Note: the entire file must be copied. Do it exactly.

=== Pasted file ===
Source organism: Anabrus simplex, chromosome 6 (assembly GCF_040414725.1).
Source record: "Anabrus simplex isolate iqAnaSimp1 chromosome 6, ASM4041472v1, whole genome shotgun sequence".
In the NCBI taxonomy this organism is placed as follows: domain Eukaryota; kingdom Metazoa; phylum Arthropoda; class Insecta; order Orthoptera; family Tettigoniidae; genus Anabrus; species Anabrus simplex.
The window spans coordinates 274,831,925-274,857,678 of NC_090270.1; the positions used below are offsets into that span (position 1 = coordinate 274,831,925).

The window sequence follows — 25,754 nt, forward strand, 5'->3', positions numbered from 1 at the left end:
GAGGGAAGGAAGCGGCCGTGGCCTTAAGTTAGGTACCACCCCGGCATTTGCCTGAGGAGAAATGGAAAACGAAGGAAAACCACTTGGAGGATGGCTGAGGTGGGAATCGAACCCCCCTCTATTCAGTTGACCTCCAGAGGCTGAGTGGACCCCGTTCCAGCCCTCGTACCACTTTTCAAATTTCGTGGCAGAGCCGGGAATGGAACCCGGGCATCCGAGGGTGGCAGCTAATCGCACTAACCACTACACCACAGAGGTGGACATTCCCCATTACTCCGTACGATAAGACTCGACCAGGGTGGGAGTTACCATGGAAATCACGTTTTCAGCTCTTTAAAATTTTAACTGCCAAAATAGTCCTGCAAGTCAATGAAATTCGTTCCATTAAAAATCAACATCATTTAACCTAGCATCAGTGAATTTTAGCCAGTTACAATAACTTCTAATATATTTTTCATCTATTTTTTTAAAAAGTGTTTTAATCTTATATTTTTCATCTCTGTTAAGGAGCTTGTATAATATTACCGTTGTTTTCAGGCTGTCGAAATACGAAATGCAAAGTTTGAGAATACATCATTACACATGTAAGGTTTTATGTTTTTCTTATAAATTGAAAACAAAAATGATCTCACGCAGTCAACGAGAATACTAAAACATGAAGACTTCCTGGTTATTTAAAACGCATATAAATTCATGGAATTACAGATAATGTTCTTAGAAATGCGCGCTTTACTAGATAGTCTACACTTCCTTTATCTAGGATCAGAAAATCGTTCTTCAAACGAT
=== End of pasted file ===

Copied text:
Source organism: Anabrus simplex, chromosome 6 (assembly GCF_040414725.1).
Source record: "Anabrus simplex isolate iqAnaSimp1 chromosome 6, ASM4041472v1, whole genome shotgun sequence".
In the NCBI taxonomy this organism is placed as follows: domain Eukaryota; kingdom Metazoa; phylum Arthropoda; class Insecta; order Orthoptera; family Tettigoniidae; genus Anabrus; species Anabrus simplex.
The window spans coordinates 274,831,925-274,857,678 of NC_090270.1; the positions used below are offsets into that span (position 1 = coordinate 274,831,925).

The window sequence follows — 25,754 nt, forward strand, 5'->3', positions numbered from 1 at the left end:
GAGGGAAGGAAGCGGCCGTGGCCTTAAGTTAGGTACCACCCCGGCATTTGCCTGAGGAGAAATGGAAAACGAAGGAAAACCACTTGGAGGATGGCTGAGGTGGGAATCGAACCCCCCTCTATTCAGTTGACCTCCAGAGGCTGAGTGGACCCCGTTCCAGCCCTCGTACCACTTTTCAAATTTCGTGGCAGAGCCGGGAATGGAACCCGGGCATCCGAGGGTGGCAGCTAATCGCACTAACCACTACACCACAGAGGTGGACATTCCCCATTACTCCGTACGATAAGACTCGACCAGGGTGGGAGTTACCATGGAAATCACGTTTTCAGCTCTTTAAAATTTTAACTGCCAAAATAGTCCTGCAAGTCAATGAAATTCGTTCCATTAAAAATCAACATCATTTAACCTAGCATCAGTGAATTTTAGCCAGTTACAATAACTTCTAATATATTTTTCATCTATTTTTTTAAAAAGTGTTTTAATCTTATATTTTTCATCTCTGTTAAGGAGCTTGTATAATATTACCGTTGTTTTCAGGCTGTCGAAATACGAAATGCAAAGTTTGAGAATACATCATTACACATGTAAGGTTTTATGTTTTTCTTATAAATTGAAAACAAAAATGATCTCACGCAGTCAACGAGAATACTAAAACATGAAGACTTCCTGGTTATTTAAAACGCATATAAATTCATGGAATTACAGATAATGTTCTTAGAAATGCGCGCTTTACTAGATAGTCTACACTTCCTTTATCTAGGATCAGAAAATCGTTCTTCAAACGAT